A few months ago I read an article by Tim Kreider called The Busy Trap. It perfectly articulated the way my thoughts were heading at that time. Every time I return to the article I am reminded that there is no point in being busy, and can once again see clearly the madness of the busy trap.
Here are some passages from The Busy Trap that rang true :
“What she had mistakenly assumed was her personality — driven, cranky, anxious and sad — turned out to be a deformative effect of her environment. It’s not as if any of us wants to live like this, any more than any one person wants to be part of a traffic jam or stadium trampling or the hierarchy of cruelty in high school — it’s something we collectively force one another to do.”
I’m sure this is true. I don’t believe any of us are driven, cranky and anxious by nature. To think that we are deformed by our environment is sad, but also liberating. If we can accept that it is our environment that makes us this way, we can make the choice to be different.
“Busyness serves as a kind of existential reassurance, a hedge against emptiness; obviously your life cannot possibly be silly or trivial or meaningless if you are so busy, completely booked, in demand every hour of the day.”
It does feel like a way to give an empty life meaning. If I can say I’m busy, then my life must have purpose. I wonder if I could have the strength to not be busy. I know it’s something of an obsession for me, to always be doing something – moving from one project to the next. I cycle from busy to burned out on a monthly basis. I wonder if it’s possible to stop?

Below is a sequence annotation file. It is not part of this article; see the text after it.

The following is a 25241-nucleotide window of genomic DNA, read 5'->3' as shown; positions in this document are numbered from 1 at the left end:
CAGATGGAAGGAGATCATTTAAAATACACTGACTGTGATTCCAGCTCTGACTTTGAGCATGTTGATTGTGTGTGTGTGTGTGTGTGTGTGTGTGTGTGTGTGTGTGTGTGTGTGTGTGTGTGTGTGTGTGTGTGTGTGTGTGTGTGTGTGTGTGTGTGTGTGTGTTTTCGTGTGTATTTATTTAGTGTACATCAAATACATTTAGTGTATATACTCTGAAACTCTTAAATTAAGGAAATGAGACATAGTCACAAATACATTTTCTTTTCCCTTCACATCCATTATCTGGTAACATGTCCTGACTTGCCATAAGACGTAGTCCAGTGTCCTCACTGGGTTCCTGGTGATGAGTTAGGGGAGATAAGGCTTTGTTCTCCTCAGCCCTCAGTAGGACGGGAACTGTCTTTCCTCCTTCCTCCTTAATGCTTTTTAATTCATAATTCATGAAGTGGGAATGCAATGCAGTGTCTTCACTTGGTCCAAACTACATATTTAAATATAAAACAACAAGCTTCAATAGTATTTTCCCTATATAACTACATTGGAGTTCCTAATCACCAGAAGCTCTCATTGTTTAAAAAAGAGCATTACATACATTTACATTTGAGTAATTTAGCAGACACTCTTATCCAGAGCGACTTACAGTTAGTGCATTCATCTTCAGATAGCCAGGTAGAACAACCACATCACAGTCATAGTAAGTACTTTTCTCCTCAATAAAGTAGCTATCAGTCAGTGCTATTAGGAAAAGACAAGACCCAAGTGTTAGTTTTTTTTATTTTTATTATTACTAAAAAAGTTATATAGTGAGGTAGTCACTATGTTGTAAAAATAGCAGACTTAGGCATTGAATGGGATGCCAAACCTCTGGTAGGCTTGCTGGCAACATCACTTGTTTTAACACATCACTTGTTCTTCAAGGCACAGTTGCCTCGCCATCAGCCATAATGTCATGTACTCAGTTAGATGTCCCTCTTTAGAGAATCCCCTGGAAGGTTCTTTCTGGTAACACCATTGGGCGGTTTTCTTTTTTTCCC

“Idleness is not just a vacation, an indulgence or a vice; it is as indispensable to the brain as vitamin D is to the body, and deprived of it we suffer a mental affliction as disfiguring as rickets. The space and quiet that idleness provides is a necessary condition for standing back from life and seeing it whole, for making unexpected connections and waiting for the wild summer lightning strikes of inspiration — it is, paradoxically, necessary to getting any work done. “Idle dreaming is often of the essence of what we do,” wrote Thomas Pynchon in his essay on sloth”
Oh to bring more idleness into my life. To think that idleness might the the necessary condition for lightning strikes of inspiration makes me long for more idleness. Strangely I have always said exactly this to the kids ‘ What’s that? You’re bored? Great, that’s when you get your best ideas. Just wait a little longer and you’ll get some awesome ones!”
So where does that leave me and my busy life? Some thoughts:
- Is writing a form of idleness if you sit with a coffee and and pen meaningless stream of consciousness? Maybe.
- We owe it to our children to allow them idleness, every day, for as many minutes and hours as possible.
- How much more meaningful could my life become if I embraced idleness?
- What am I afraid of? My own thoughts?